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Tips on a gentleman’s modern uniform

I was passing through the SUB this past Friday morning and encountered what I assumed, based on their briefcases and oh-so earnest smiles, was a gathering of some sort of local young capitalists and earnest consumers club. (Turns out it was a breakfast meet-and-greet for our business students, but the confusion is understandable.) The young women in attendance looked sharp. The young men, sadly, looked lost.

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By Thomas Palakon (Contributor) – Email

Image credit: Pixabay

Image credit: Pixabay

I was passing through the SUB this past Friday morning and encountered what I assumed, based on their briefcases and oh-so earnest smiles, was a gathering of some sort of local young capitalists and earnest consumers club. (Turns out it was a breakfast meet-and-greet for our business students, but the confusion is understandable.) The young women in attendance looked sharp. The young men, sadly, looked lost.

It would seem men have gotten confused over what is proper business attire. It’s hard to blame them, as our culture has embraced the nonsense that is workplace jean days, and the deplorable rise of “business casual.” As a result, we have a generation of men who think that a collared shirt is practically a tuxedo, and baggy cargo shorts are appropriate wedding guest attire. The poor lads shuffling about here were awash in too-big sport coats, and short-sleeved shirts and ties. So please: let’s re-establish some basic guidelines for three crucial parts of a gentleman’s business uniform.

First, every man should own a suit. You can think you’re above dressing like “The Man” all you want, but in life you will sometimes be expected to meet a dress code a bit more demanding than clean jeans and a logo-free t-shirt. If it’s your first one, it’s important to go for something simple, something that can get you through everything from job interviews to funerals. The smart choices here are dark blue or grey, single-breasted, and two-buttoned.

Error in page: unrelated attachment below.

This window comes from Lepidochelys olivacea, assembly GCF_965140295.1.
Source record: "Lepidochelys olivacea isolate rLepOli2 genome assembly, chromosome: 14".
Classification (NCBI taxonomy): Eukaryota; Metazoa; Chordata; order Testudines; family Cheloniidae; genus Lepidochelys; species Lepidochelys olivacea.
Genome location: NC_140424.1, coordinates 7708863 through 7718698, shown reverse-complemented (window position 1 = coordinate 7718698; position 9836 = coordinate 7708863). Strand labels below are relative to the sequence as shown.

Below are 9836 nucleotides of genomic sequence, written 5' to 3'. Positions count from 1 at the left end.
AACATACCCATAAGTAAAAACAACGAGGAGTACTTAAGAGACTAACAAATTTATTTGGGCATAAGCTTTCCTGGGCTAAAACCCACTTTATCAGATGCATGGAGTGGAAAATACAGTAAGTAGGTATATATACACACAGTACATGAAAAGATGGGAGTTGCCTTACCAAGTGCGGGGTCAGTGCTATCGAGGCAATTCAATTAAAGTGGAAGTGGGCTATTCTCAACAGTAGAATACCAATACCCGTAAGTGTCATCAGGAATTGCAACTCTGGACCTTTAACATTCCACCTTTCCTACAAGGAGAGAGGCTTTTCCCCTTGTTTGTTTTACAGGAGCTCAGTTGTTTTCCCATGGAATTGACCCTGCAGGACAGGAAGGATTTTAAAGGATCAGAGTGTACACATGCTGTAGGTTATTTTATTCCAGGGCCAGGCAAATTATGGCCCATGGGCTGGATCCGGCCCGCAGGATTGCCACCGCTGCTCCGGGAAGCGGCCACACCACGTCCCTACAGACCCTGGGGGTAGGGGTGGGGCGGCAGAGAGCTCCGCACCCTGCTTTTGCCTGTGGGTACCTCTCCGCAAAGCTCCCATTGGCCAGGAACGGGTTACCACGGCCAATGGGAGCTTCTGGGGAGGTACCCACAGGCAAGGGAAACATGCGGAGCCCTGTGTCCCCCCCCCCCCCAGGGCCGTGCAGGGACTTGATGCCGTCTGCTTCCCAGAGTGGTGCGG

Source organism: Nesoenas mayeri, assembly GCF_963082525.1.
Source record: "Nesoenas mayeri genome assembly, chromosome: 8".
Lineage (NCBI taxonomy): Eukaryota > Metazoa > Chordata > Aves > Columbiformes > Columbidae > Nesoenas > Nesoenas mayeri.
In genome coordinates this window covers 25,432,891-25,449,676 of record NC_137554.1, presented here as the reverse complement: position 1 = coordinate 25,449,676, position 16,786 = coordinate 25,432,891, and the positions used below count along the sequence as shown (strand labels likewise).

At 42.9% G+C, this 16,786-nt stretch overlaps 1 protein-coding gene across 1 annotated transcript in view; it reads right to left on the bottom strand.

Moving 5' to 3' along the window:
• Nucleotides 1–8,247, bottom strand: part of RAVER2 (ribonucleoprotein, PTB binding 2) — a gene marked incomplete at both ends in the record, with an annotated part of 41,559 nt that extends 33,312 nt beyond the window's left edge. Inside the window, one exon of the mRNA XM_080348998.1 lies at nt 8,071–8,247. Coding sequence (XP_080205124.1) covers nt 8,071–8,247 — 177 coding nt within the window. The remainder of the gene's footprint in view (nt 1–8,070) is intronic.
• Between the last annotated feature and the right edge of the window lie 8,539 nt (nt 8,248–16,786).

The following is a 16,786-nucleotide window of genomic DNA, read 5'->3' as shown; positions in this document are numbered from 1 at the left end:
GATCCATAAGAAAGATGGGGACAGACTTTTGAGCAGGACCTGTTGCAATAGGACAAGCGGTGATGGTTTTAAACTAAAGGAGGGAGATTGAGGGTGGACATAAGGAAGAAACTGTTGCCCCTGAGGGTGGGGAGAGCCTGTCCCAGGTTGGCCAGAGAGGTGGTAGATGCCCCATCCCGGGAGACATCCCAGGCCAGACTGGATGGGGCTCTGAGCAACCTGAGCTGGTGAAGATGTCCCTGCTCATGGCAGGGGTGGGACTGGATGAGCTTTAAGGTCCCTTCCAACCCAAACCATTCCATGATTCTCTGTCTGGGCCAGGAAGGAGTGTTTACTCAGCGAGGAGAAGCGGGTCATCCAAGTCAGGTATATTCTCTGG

If you must buy off the rack, make sure you know a good tailor for post-purchase alterations. Your suit should not sag at the shoulders, and should be cut close to the body. To give it a little pop, don’t be afraid to go for one with a subtle pattern, such as a faint pinstripe or herringbone. Remember: The suit shouldn’t be getting all the attention. The point is for the suit to make you look good.

Invest in two or three decent dress shirts. The sleeves should reach the end of your wrist so you can show a little cuff when your jacket is on, and the collar should be snug, not tight. (A good rule of thumb: you should be able to easily slip two fingers between your neck and the collar.) Even though it can be a hassle to keep clean, white is always the go-to choice. Pale blue or (if you’re feeling particularly confident and / or whimsical) a faint pink are also acceptable. No more teals, no more fuchsias, no more bright purples. Generally, if the colour of your dress shirt does not occur in nature, get rid of it.

My mother always told me women judge a man by his shoes. If this is indeed the case, I fear for your nation’s population growth. So, to keep it simple: your shoes should be black or brown. Those are your only two options. (Frankly, I think even brown is pushing it, but I am willing to make some concessions to modernity.) The toes should be rounded, not square or, even worse, pointy. (Nice try, Aladdin.) They should be shined, at the very least, once a month, and given a day off between wearings. Shoes take a pounding and need a chance to recover from dirt and sweat.

Some men may sneer that suits are just a symbol of conformity, but it’s really quite the contrary. After all, if you can sort out one decent suit and shirt combination, you will already be setting yourself apart from the polo shirt and khaki brigade. That can only be a big boost in that next job interview, or when struggling to make small-talk with your well-dressed female classmate at the next breakfast buffet.

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